After a little unscheduled break, the Box Office Special is back. And after a messy streak of flops, horror looks to be back too, with "Zombieland" flying out of the gates with a number one finish in its opening weekend. Let's catch up with a handy little chart:
Since the end August we've been on something of a horror binge: six releases starting with "Halloween 2" and "The Final Destination," and culminating this weekend with "Zombieland." While "TFD" and "H2" got things off to a fine start by combining for over $43 million, audiences have shown a shocking lack of fatigue. First, "Sorority Row," a trite and bawdy slasher, barely cracked the $5 million mark in a sixth place finish. We all have off weeks though, and it's not like this was a particularly strong horror offering.
The bigger shock came a week later when the much-anticipated follow-up film of Oscar winner Diable Cody -- starring none other than the current "it" girl -- failed to set fans' hearts aflutter. It's tempting to say that mixed reviews hurt "Jennifer's Body," which seemed to have everything a horror film could need for success. Hell, the title and title-character herself were probably expected to carry this one. But if we take a 9/3 New York Times article about the development of "Jennifer's Body" at face value, there are some larger questions about the film's failure that present themselves.
Two quotes in particular from writer Michelle Orange's piece "Taking Back the Knife" interest me in particular. First, she writes, "Recent box office receipts show that women have an even bigger appetite for [horror] films than men." This fact is dropped without much support, followed by a couple of explanatory theories. Orange then quickly moves on to discuss both "Body" and other recent films, including "Halloween 2." While the substantive arguments presented throughout the article are certainly up for debate, if this audience make-up fact is accurate, it marks a pretty substantial shift in the horror-watching demographic.
Holding this thought for a second, the second quote is equally informative about "Body's" struggles: "Perhaps more familiar now with extreme horror films than with the genre's classics, most test audience members couldn't name a single movie analogous to 'Jennifer’'s Body' ..." While she goes on to compare it to De Palma's "Carrie," the point is already made: producers had a tall order on their hands with "Jennifer's Body." The fact that test audiences can't peg it as similar to something else means that the film was facing an uphill battle from the beginning.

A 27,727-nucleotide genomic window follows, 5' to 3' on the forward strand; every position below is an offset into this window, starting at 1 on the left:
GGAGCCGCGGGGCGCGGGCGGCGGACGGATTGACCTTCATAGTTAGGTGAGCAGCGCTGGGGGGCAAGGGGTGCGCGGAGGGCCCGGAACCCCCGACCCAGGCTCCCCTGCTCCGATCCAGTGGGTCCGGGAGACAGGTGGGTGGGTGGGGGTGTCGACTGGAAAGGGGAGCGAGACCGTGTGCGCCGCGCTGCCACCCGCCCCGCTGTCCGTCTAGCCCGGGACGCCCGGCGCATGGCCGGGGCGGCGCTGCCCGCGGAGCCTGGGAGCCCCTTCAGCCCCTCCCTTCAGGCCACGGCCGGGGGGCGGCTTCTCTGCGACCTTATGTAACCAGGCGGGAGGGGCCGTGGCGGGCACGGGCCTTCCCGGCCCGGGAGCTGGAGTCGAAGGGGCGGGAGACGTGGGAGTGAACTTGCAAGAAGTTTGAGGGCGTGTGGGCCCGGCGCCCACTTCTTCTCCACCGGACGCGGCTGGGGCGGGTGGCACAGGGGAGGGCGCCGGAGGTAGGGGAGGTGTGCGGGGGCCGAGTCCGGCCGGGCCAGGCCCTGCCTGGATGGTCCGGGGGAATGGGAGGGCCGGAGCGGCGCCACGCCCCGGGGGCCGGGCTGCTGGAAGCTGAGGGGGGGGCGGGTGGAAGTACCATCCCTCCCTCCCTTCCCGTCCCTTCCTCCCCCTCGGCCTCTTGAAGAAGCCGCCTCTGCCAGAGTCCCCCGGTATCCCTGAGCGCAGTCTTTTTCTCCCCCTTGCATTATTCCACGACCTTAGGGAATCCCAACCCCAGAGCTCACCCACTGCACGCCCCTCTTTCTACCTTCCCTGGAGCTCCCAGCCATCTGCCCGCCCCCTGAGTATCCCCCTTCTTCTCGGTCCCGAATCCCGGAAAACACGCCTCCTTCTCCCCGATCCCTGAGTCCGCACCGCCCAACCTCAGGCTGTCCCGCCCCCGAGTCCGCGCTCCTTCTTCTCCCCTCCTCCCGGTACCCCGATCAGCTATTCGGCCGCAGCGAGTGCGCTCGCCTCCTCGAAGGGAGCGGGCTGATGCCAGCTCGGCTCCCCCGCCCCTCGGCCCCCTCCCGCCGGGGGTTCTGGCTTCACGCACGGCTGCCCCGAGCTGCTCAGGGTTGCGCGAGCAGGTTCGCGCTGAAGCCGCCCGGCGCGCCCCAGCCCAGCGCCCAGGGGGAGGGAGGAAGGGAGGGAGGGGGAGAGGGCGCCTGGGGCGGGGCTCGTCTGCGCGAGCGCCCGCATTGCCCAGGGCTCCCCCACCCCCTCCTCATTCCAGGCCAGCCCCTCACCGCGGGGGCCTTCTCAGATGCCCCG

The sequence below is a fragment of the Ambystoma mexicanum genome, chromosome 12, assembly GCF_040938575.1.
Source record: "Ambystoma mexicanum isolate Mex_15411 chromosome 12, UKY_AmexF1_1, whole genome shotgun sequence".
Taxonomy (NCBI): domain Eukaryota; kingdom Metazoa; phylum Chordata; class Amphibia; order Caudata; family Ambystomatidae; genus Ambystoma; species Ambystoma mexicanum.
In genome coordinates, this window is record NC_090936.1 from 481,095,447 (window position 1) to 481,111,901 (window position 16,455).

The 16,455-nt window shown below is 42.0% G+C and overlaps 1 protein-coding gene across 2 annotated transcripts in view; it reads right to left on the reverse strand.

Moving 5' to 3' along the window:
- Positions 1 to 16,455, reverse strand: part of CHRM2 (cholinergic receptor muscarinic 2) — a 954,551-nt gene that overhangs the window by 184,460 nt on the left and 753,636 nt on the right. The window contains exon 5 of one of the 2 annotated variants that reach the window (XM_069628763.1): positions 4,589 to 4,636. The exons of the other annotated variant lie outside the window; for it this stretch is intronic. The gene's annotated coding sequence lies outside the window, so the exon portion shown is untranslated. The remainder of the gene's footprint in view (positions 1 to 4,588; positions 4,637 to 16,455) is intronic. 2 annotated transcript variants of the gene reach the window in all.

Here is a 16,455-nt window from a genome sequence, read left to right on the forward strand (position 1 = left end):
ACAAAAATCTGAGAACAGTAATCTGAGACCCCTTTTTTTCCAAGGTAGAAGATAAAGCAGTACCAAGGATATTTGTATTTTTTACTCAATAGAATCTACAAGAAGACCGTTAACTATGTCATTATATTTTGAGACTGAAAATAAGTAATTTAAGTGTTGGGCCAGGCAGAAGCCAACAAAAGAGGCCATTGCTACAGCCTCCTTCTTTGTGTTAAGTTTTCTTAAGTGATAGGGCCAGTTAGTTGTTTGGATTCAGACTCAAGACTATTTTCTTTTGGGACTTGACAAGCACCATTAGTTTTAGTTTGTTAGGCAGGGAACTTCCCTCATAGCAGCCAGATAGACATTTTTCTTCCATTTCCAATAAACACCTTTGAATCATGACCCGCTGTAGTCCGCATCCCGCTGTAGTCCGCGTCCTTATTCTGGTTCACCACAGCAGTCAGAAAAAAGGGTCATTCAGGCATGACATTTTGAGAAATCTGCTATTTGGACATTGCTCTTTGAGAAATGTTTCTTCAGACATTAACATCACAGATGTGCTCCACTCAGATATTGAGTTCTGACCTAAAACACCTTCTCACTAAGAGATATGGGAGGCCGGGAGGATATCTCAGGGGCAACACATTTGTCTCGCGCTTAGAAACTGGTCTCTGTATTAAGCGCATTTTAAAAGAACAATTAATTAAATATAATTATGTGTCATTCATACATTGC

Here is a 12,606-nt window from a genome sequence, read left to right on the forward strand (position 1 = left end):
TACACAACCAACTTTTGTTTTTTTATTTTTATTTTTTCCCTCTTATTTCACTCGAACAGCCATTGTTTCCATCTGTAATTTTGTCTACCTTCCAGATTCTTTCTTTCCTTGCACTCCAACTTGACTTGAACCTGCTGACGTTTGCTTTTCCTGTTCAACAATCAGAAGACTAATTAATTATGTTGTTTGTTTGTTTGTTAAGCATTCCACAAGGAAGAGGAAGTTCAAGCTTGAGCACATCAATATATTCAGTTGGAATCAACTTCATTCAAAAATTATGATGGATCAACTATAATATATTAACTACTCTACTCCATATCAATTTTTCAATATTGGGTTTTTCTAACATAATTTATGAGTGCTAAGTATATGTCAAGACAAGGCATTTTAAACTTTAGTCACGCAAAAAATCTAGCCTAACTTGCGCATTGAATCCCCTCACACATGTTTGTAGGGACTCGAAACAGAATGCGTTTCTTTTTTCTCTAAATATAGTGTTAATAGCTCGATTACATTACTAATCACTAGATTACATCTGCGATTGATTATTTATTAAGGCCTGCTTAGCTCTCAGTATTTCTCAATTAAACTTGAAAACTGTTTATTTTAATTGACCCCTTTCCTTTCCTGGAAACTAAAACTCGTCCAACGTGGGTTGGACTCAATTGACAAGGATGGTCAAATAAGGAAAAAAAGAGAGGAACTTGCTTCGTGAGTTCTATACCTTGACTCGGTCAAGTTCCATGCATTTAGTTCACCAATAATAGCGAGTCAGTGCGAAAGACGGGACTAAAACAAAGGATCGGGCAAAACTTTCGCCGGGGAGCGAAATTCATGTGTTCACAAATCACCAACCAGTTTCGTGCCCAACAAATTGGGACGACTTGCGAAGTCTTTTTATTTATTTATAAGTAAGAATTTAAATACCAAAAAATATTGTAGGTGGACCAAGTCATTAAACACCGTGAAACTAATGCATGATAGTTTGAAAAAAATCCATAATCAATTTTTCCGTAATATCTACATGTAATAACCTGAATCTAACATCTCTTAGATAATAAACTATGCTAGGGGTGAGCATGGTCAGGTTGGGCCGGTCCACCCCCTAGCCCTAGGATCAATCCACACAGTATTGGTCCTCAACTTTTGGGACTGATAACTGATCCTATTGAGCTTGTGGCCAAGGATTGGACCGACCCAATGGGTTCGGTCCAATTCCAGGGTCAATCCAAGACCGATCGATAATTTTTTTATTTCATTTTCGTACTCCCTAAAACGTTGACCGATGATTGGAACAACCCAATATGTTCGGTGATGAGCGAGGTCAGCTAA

Orange tries to pitch "Jennifer's Body" as primed for success (this was a full two weeks prior to release) based on the fact that it wasn't part of the horror trend she calls "like pornography, mainly a cinema of graphic escalation." Leaving aside this statement's accuracy, the problem is that while Cody and director Karyn Kusama may have been consciously attempting to step outside the horror mainstream, Fox was shoving the film back into it with the promotional campaign the pushed Megan Fox and bloody boys. The real question that should be asked, in light of the film's relative failure -- it was shot for $16 million, so it's not exactly a bomb -- is: was marketing to a "traditional" horror audience to blame for it's failure to connect with female viewers, or was the film itself simply not appealing to female horror fans? Did Cody and Kusama miss the point by aiming at a horror audience that doesn't exist? All of this is, quite literally, academic at this point. We're about two weeks from "Jennifer's Body" being off the map entirely, though it will be interesting to see if foreign audiences respond differently to the film than did the American crowds.
The final film in the run up to "Zombieland's" breakout was "Pandorum." There the failure to draw any semblance of an audience could be attributed to any number of things: poor reviews, serious lack of marketing, ambiguous genre clarification, etc. One thing that we definitely need to consider though is horror fatigue. At first, I was skeptical, but breaking down the sheer number of releases, it's easy to see how fans might be getting a little worn out, or maybe more accurately, spent-out. "Pandorum" was the 17th horror film to be released wide in 2009, give or take one or two depending on how you classify things. Compare that to last year, which saw a total of 14 wide horror releases all year. Of course, "Zombieland's" success flies in the face of any suggestion of fatigue. But what makes this week's release different is that it cuts through the genre with humor, something "Jennifer's Body" feinted at, but didn't do with nearly as much gusto.
We've still got half a dozen horror releases slated for release this year, so it will be interesting to see if fans rediscover their hunger for some more straight-forward, dare I say, generic horror. I'm thinking specifically of "Saw VI," which represents a half-decade of "Saw" films. It'll also be interesting to see whether PG-13 horror, something we haven't even talked about in months, can find fans when the remake of "The Stepfather" hits theaters in two weeks.